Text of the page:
Otto-versandhaus adverised blazers and jackets. The blazer pictured is blue with a fake badge. Along with it a more German kooling jacket. It is lapeless like an Eton jacket, but the buttons very high and could be worn with lederhosen. A variety of pants are pictured on the same page.
Otto-versandhaus offered boys Mao jackets which were all the rage. They buttoned at the collar. They are on the same page as a variety of short and long pants. A HBC reader comments, "You refer to the jackets as Mao style jackets. I have been told that these are German folk style jackets and predate Mao's wearing of them." HBC could be wrong about this, but the jackets do look rather like Mao Jackets. Notice the pockets and collar, they look different to me than the folk jackets to which the reader refers.
Otto-versandhaus Otto Versand House) adverised a variety of girls jackets on this pages, inclcluding blazer and suit outfits. There is also a brther-sister blazer option. It has identical blazers worn with a white skirt for the girl and white short pants for the boy. The blazers have fake badges and are shown worn with turtle-neck shirts.
We note one advertizement for a younger boy's blazer with traditional styling. we are not surejust when blazers became popular in Germany. They were not commonly worn before World War II.
German boys wore a wide variety of sweaters.
This Otto Versand page offers boys' and gir's sweaters in various styles and and a boys' double-breasted jacket with no lapels.
German catalogs in the 1960s show the increasing popularity of casual clothes.
Otto-versandhaus adverised a variety of casual clothes for boys. There are khaki and blue safari short pants outfits. A blue striped shorts outfit for a younger boy and a romper suit for a todler. There is also a long pants Western outfit.
Boys in the 1960s wore both short and long pants. Both were made in play and formal styles. In some cases the same style and colors were offered in both long and short pants versions.
Otto-versandhaus (Otto Versand House) adverised a variety of short and long pants. In some cases the same style and colors were offered in both long and short pants versions. One pair of long pants has suspender attachments. A blazer and folk jacket are pictured on the same page.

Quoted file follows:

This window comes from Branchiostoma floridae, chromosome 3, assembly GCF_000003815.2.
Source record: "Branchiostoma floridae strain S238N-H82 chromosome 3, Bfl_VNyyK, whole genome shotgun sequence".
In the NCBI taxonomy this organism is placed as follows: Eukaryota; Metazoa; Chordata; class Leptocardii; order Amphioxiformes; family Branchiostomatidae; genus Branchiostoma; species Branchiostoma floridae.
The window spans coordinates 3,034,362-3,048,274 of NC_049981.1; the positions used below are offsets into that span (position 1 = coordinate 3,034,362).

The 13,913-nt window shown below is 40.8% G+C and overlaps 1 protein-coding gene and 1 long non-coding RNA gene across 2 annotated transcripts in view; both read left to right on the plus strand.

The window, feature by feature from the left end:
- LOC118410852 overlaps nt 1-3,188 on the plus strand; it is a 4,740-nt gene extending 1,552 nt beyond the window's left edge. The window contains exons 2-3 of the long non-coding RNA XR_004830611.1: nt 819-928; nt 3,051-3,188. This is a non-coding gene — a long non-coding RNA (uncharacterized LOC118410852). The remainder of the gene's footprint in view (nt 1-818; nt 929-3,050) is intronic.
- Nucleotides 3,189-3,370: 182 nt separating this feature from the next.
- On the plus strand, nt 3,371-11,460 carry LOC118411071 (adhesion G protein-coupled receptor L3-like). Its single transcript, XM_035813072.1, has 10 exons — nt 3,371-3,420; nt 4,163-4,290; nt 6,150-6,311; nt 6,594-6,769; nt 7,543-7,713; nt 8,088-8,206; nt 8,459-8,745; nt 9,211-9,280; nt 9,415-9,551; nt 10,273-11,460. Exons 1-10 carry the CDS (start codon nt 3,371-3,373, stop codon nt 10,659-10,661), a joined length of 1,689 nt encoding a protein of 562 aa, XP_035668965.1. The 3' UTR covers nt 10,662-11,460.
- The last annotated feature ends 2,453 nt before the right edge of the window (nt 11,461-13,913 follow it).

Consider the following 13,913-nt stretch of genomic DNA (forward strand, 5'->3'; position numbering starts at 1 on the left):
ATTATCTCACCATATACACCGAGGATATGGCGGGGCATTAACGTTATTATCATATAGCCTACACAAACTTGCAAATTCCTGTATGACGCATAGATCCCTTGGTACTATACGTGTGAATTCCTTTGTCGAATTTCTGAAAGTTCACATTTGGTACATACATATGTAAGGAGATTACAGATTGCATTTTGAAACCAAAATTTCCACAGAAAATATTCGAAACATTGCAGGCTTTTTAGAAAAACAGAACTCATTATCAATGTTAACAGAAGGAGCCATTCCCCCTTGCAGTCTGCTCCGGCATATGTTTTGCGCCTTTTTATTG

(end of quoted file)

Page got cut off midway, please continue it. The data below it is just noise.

Otto-versandhaus (Otto Versand House) offered a variety of short and long pants. Many were suspender and even bib-front styles. Some of the shorts had traditional styling. One pair of longs had an early version of cargo pants. Mao jackets are pictured on the same page.
German clothing catalogs in the 1960s always at leasr a few pages devoted to folk-styled outfits.
This page mnostkly has girls folk dresses. Interestingly, the drawings always have girls with German-style pony tails and other folk hair styles, but they are less commonly seen in actual photographs. Also blond children are pictured in the drawings out of proportion to the hair colors in general population. For some reason a younger boys' lederhosen outfit is also pictured here.
Catalogs offered both ankle and kneespcks for boys as well as tights. We do not note long stockings being offered any more.
The Petrol 1965 summer cataloge offered a wide range of hosiery (Strümpfe und Socken) for children. The image is not clear enough to read the ad copy, but we notice notice ankle socks in different colors and patterns. There are dark colored kneesocks. Tights are available in red, white, black, grey, and blue. A boy is shown modeling the blue tights. The brand or material is Helanca, a sunthetic fiber.
We notice a wide variety of footwear worn by German boys.
Otoo Versand in 1965 offered a range of children's clothes. There are shoes for both boys and girls. There were two-toned shoes for boys, but none in the classic saddle style. I think saddle shoes were mostly an American style .